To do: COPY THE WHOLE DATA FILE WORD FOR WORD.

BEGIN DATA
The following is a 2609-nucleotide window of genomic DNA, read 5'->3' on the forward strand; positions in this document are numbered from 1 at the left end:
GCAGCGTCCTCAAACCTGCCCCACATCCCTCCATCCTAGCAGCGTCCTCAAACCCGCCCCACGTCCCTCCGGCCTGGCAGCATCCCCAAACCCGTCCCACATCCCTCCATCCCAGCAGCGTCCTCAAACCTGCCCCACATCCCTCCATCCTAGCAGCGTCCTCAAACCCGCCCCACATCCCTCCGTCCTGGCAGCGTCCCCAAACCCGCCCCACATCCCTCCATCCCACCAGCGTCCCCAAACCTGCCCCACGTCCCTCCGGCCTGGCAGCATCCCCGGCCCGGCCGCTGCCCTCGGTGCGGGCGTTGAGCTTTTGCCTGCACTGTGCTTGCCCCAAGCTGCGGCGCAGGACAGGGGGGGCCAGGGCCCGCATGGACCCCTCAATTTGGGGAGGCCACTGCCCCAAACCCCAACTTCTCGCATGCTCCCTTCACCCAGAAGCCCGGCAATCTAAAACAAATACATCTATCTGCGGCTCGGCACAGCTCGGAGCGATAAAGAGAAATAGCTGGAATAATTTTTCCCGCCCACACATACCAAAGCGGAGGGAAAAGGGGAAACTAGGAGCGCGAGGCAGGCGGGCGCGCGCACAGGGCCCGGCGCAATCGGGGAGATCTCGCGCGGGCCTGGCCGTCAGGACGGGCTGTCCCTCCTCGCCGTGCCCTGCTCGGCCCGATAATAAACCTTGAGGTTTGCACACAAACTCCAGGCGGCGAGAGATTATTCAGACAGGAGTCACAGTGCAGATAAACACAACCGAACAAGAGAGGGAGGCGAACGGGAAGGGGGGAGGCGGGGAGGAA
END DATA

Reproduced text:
The following is a 2609-nucleotide window of genomic DNA, read 5'->3' on the forward strand; positions in this document are numbered from 1 at the left end:
GCAGCGTCCTCAAACCTGCCCCACATCCCTCCATCCTAGCAGCGTCCTCAAACCCGCCCCACGTCCCTCCGGCCTGGCAGCATCCCCAAACCCGTCCCACATCCCTCCATCCCAGCAGCGTCCTCAAACCTGCCCCACATCCCTCCATCCTAGCAGCGTCCTCAAACCCGCCCCACATCCCTCCGTCCTGGCAGCGTCCCCAAACCCGCCCCACATCCCTCCATCCCACCAGCGTCCCCAAACCTGCCCCACGTCCCTCCGGCCTGGCAGCATCCCCGGCCCGGCCGCTGCCCTCGGTGCGGGCGTTGAGCTTTTGCCTGCACTGTGCTTGCCCCAAGCTGCGGCGCAGGACAGGGGGGGCCAGGGCCCGCATGGACCCCTCAATTTGGGGAGGCCACTGCCCCAAACCCCAACTTCTCGCATGCTCCCTTCACCCAGAAGCCCGGCAATCTAAAACAAATACATCTATCTGCGGCTCGGCACAGCTCGGAGCGATAAAGAGAAATAGCTGGAATAATTTTTCCCGCCCACACATACCAAAGCGGAGGGAAAAGGGGAAACTAGGAGCGCGAGGCAGGCGGGCGCGCGCACAGGGCCCGGCGCAATCGGGGAGATCTCGCGCGGGCCTGGCCGTCAGGACGGGCTGTCCCTCCTCGCCGTGCCCTGCTCGGCCCGATAATAAACCTTGAGGTTTGCACACAAACTCCAGGCGGCGAGAGATTATTCAGACAGGAGTCACAGTGCAGATAAACACAACCGAACAAGAGAGGGAGGCGAACGGGAAGGGGGGAGGCGGGGAGGAA